Recently, a client who is dealing with a recent Type II diabetes diagnosis told me about a frustrating experience that included an unexpected tax bill. “What did you do then?” I asked.
She gave me a sheepish look and then answered: “I stopped at an ice cream place and had a big old hot fudge pecan sundae, and then I felt better. And then I felt awful.”
The lesson here? Hunger is only one of the reasons we eat.
And with holiday eating going on all around us, all those “tidings of comfort and joy” – as well as the holiday stress – are sure to get translated into too many carbs and sugar.
Eating can also be a reaction to the way we are feeling emotionally, so that emotions can become a motivator for eating. I have clients who report that they are “depression eaters” or “stress eaters.” When they are feeling sad or lonely, or overwhelmed, they might be tempted to buddy up with Ben & Jerry, and consume a pint or two of their favorites. Clients have also told me stories about getting mad and having a Big Mac attack, and attacking a Big Mac. Or feeling helpless and out of control, and wrestling with a slab of banana cream pie (my personal favorite…). Or stress that leads to the desire to dive into a bag of potato chips to ride out the storm.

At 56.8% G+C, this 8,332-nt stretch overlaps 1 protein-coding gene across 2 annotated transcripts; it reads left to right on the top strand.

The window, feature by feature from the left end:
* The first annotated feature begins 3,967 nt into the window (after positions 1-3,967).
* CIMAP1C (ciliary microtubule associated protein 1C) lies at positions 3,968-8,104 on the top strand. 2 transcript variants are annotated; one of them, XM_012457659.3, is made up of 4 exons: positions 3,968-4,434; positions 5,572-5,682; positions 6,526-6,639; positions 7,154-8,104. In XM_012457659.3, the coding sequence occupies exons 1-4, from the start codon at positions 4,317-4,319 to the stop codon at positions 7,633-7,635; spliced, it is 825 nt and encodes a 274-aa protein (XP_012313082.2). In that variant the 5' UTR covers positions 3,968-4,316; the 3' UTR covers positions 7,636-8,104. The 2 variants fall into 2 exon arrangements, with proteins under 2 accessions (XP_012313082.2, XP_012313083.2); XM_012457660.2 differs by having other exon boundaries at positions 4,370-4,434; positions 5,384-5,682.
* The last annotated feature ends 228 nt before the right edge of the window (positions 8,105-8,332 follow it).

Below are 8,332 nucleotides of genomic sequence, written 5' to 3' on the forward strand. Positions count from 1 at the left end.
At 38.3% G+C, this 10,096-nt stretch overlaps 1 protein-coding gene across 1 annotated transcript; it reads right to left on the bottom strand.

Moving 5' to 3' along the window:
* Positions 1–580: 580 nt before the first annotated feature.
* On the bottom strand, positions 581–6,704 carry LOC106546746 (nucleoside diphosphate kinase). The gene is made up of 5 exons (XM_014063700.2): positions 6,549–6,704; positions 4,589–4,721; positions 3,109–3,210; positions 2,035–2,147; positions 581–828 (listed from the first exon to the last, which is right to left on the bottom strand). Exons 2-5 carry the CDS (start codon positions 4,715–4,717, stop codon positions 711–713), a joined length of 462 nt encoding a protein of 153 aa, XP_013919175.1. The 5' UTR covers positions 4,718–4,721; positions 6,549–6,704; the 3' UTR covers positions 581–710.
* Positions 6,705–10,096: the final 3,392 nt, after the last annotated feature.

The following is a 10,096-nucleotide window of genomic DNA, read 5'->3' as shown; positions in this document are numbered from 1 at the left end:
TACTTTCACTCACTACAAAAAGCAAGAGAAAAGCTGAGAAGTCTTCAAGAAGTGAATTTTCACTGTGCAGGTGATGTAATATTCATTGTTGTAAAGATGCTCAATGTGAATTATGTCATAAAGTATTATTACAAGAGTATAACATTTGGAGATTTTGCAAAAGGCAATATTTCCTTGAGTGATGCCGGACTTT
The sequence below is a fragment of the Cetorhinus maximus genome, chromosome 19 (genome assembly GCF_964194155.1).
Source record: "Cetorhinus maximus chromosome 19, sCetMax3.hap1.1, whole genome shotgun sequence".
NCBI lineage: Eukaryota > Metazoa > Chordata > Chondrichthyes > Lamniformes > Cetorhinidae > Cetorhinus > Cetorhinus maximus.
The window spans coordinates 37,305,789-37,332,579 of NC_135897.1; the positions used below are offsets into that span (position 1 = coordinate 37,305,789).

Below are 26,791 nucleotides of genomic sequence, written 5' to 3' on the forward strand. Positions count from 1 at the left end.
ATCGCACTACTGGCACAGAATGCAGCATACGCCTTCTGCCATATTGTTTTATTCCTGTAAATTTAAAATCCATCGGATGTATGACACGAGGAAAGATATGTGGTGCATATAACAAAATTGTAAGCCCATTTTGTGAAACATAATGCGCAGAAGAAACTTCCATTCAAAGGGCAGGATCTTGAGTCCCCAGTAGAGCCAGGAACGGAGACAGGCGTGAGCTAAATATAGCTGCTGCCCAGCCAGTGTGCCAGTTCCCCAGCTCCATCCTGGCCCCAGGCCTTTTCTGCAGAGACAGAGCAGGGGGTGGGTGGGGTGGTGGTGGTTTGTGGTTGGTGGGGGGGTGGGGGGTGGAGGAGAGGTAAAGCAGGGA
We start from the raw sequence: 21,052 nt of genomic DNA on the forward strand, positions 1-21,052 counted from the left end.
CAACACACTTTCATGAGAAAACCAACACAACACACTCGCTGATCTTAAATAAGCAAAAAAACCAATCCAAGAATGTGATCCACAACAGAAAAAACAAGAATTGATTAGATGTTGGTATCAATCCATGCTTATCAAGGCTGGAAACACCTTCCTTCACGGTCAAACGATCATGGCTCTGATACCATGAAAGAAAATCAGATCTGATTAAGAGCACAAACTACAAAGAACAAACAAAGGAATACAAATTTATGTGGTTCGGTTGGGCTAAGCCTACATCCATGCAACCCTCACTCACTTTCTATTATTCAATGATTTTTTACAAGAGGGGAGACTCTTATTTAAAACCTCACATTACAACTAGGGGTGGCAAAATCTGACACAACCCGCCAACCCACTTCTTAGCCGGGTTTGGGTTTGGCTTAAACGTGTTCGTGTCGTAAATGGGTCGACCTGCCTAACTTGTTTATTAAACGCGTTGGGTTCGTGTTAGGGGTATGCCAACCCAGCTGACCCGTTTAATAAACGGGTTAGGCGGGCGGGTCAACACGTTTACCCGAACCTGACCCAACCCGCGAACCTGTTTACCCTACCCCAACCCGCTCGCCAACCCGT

No argument here: food can certainly be an effective bandage to cover uncomfortable emotions, at least temporarily. But the evidence isn't so easy to overcome. And that’s bad news to someone dealing with diabetes.
While diet and willpower are critical, it might also be helpful to get a handle on your emotions, to understand how your emotions can become a trigger for destructive eating habits.
Triggers? To get started, think about those times when you are most likely to go off your diet. What’s going on emotionally when you get hit with a sudden craving for forbidden food? You might want to do your own mini-analysis of emotional triggers – anger, frustration, loneliness – as well as environmental triggers – certain people who push the wrong kind of food at you.
Alternatives? Now that you have an idea about your triggers, brainstorm with yourself about some alternative ways of coping with these triggers. Instead of facing off with that cream pie, is there someone you could call and talk to? A favorite activity? Or, you might consider having some healthy snacks around that might help to satisfy that craving. Sure it won’t be quite the same, but the benefits, including the avoidance of the consequences, will be a whole lot better.
Need help? Counseling techniques like CBT (cognitive-behavioral therapy) and mindfulness practices can help you to recognize how you are feeling emotionally, to be proactive about protecting yourself from getting too deep into emotional states like depression and out of control anger, and also to develop alternatives ways of coping with emotions that don't involve food.
You can develop healthy alternatives to reacting to emotional eating triggers!
Now… any techniques to share for dealing with food cravings? Inquiring minds want to know. At least my inquiring mind does!
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